Sometimes when I read books targeted at women, I get a bit irritated at the tone… because some authors  tend to assume that we’re all the same type of woman and forget about taking into account that we’re all unique.

Not this one.

This is an easy read full of practical advice.

I really loved how this book spoke to me. Matter of fact, I haven’t read it for a few years and now I’m thinking I need to have a re-read.

Do you have a problem with people-pleasing, sticking to your priorities or over-commitment?

Get How to Say No…and Live to Tell About It: A Woman’s Guide to Guilt-Free Decisions and give it a read.


31 days of enough time |

Have you read this book?

What is your favourite time resource?

{31 days of enough time} Being present vs FOMO

I heard this lovely little acronym a few months ago.

FOMO – fear of missing out

And I could relate.

I’ve experienced it a couple of times usually when I chose one thing (time with my family) over another and then saw friends having fun without me (imagine that!) on social media.

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It’s hard because both things are generally good things.

But one thing was the best (and right thing for me) at the time.

Lysa Terkeurst has a new book out called The Best Yes: Making Wise Decisions in the Midst of Endless Demands. I haven’t read it yet but I’m a fan of hers so I will read it soon-ish. By the way, I also recommend Unglued: Making Wise Choices in the Midst of Raw Emotions.

Has this fear of missing out happened to you?

Some of us would try and do all the things to avoid missing out, and have to be in 2 – 3 places.

Running yourself ragged, my friends, is not the path to Enough Time.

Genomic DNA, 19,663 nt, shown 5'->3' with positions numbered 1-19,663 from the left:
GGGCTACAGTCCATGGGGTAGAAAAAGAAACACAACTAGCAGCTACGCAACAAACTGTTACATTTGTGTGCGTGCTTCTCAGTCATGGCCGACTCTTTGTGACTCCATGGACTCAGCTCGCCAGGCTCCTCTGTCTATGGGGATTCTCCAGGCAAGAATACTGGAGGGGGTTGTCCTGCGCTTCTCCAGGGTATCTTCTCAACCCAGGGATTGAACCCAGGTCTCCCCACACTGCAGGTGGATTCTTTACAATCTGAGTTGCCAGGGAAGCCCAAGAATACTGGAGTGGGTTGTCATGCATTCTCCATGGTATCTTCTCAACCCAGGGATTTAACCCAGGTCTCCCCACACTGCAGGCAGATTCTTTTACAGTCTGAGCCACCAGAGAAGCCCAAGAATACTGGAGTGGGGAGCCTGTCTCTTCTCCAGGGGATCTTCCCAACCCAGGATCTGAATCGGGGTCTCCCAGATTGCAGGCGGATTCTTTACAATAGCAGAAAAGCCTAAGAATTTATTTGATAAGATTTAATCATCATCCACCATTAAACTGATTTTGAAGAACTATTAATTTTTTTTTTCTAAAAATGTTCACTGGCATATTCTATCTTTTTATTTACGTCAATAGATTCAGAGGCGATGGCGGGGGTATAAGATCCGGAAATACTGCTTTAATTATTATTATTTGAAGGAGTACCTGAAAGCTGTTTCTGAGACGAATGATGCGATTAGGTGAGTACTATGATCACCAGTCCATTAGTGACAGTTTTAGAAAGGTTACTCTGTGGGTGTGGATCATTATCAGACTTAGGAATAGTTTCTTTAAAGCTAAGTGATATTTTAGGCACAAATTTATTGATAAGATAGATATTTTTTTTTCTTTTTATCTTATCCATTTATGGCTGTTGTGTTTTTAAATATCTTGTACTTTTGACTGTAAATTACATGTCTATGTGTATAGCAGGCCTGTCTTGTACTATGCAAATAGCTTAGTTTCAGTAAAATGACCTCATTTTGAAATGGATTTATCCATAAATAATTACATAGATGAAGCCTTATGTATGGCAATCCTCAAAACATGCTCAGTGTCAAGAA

Rather choose your best yes and be present in the moment.

The last time this happened to me I had to tell myself (out loud) that I chose something else and then not look at Instagram the rest of the day.

How do you deal with FOMO?

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{31 days of enough time} Reality

Reality always wins |

31 days of enough time |

{31 days of enough time} Menu planning, even for spontaneous people

If I’ve said it once, I’ve said it a thousand times – menu planning saves me HOURS of time every week.

I started menu planning in 2006 when I “met” Laura and her Menu Planning Mondays, and I haven’t looked back since.

Menu planning is how I have enough time during the week for blogging, playing with the kids, going to Spanish, cooking healthy, nutritious meals, etc.

31 days of enough time |

My new job means I have an additional 20-minute commute both ways… and I don’t like to eat late so menu planning has become a foundation for my organised home. I’ve committed both to myself and our nanny that I will always have the entire week’s menu planned out so that she can prepare anything we’ve agreed on. For instance, if I put “chicken a la King, rice and carrots” on the menu, Nanny S knows to cut up carrots and have them ready so I can just cook them.

I’ve always batch cooked so I have a number of meals in the freezer at all times. The key is to keep the freezer inventory up to date so I know when I need to cook a new batch of food.

As an indication, I planned out a full two week’s meals without needing to cook anything new….that kind of pre-cooking won’t work forever but I definitely like at least a week’s worth of meals in the freezer.

31 days of enough time |

Did you know that meal planning works for both structured and unstructured people?

Here’s how you do it:

  1. For the structured people, simply make your meal plan for weekdays or the full week. Shop for all the groceries and then try to stick to your menu as closely as you can. If you feel like switching things around, there is still the freedom to do so.
  2. For the unstructured people, make a list of 5 – 7 meals and make sure you have the ingredients for all of those meals. On the day, see what you feel like cooking and do it (then cross off that meal). Do the same thing every day…. or not (it’s your life; don’t feel pressured and definitely don’t feel guilty for not making one of the meals on your list if you no longer feel like doing that one). Benefit – you have a loose plan but you’re not tied down to a specific meal on a specific day.

Do you menu plan?

How does your system work?

31 days of enough time |

PS There’s a menu planner in the free Time Management Purpose Pack.